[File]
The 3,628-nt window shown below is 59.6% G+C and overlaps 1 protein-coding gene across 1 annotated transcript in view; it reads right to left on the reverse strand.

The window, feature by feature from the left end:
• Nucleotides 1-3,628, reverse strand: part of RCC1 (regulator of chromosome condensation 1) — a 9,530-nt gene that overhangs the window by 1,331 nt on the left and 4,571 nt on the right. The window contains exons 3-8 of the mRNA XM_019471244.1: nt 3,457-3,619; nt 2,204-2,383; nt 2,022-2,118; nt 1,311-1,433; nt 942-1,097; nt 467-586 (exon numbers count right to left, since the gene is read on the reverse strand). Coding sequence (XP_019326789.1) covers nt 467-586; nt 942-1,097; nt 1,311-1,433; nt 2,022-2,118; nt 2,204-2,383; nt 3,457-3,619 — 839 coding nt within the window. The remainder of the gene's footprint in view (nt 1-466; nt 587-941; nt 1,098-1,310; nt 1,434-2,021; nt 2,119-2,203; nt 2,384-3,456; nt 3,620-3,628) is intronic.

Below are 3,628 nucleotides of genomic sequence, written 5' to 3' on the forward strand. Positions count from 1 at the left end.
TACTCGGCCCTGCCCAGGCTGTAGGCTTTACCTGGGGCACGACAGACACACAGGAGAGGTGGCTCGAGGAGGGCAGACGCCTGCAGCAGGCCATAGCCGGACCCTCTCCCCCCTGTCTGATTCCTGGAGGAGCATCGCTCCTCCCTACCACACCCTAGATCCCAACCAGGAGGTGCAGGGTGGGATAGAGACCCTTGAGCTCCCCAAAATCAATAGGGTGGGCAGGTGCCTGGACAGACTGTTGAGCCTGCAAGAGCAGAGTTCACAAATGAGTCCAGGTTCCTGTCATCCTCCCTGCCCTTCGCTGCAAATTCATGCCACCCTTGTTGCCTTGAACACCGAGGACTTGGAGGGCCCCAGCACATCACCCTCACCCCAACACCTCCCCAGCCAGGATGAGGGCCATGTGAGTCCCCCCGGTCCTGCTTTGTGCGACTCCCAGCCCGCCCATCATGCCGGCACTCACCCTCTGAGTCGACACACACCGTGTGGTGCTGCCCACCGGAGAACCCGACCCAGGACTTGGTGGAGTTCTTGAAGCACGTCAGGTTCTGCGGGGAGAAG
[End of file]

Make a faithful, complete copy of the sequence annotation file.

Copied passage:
The 3,628-nt window shown below is 59.6% G+C and overlaps 1 protein-coding gene across 1 annotated transcript in view; it reads right to left on the reverse strand.

The window, feature by feature from the left end:
• Nucleotides 1-3,628, reverse strand: part of RCC1 (regulator of chromosome condensation 1) — a 9,530-nt gene that overhangs the window by 1,331 nt on the left and 4,571 nt on the right. The window contains exons 3-8 of the mRNA XM_019471244.1: nt 3,457-3,619; nt 2,204-2,383; nt 2,022-2,118; nt 1,311-1,433; nt 942-1,097; nt 467-586 (exon numbers count right to left, since the gene is read on the reverse strand). Coding sequence (XP_019326789.1) covers nt 467-586; nt 942-1,097; nt 1,311-1,433; nt 2,022-2,118; nt 2,204-2,383; nt 3,457-3,619 — 839 coding nt within the window. The remainder of the gene's footprint in view (nt 1-466; nt 587-941; nt 1,098-1,310; nt 1,434-2,021; nt 2,119-2,203; nt 2,384-3,456; nt 3,620-3,628) is intronic.

Below are 3,628 nucleotides of genomic sequence, written 5' to 3' on the forward strand. Positions count from 1 at the left end.
TACTCGGCCCTGCCCAGGCTGTAGGCTTTACCTGGGGCACGACAGACACACAGGAGAGGTGGCTCGAGGAGGGCAGACGCCTGCAGCAGGCCATAGCCGGACCCTCTCCCCCCTGTCTGATTCCTGGAGGAGCATCGCTCCTCCCTACCACACCCTAGATCCCAACCAGGAGGTGCAGGGTGGGATAGAGACCCTTGAGCTCCCCAAAATCAATAGGGTGGGCAGGTGCCTGGACAGACTGTTGAGCCTGCAAGAGCAGAGTTCACAAATGAGTCCAGGTTCCTGTCATCCTCCCTGCCCTTCGCTGCAAATTCATGCCACCCTTGTTGCCTTGAACACCGAGGACTTGGAGGGCCCCAGCACATCACCCTCACCCCAACACCTCCCCAGCCAGGATGAGGGCCATGTGAGTCCCCCCGGTCCTGCTTTGTGCGACTCCCAGCCCGCCCATCATGCCGGCACTCACCCTCTGAGTCGACACACACCGTGTGGTGCTGCCCACCGGAGAACCCGACCCAGGACTTGGTGGAGTTCTTGAAGCACGTCAGGTTCTGCGGGGAGAAG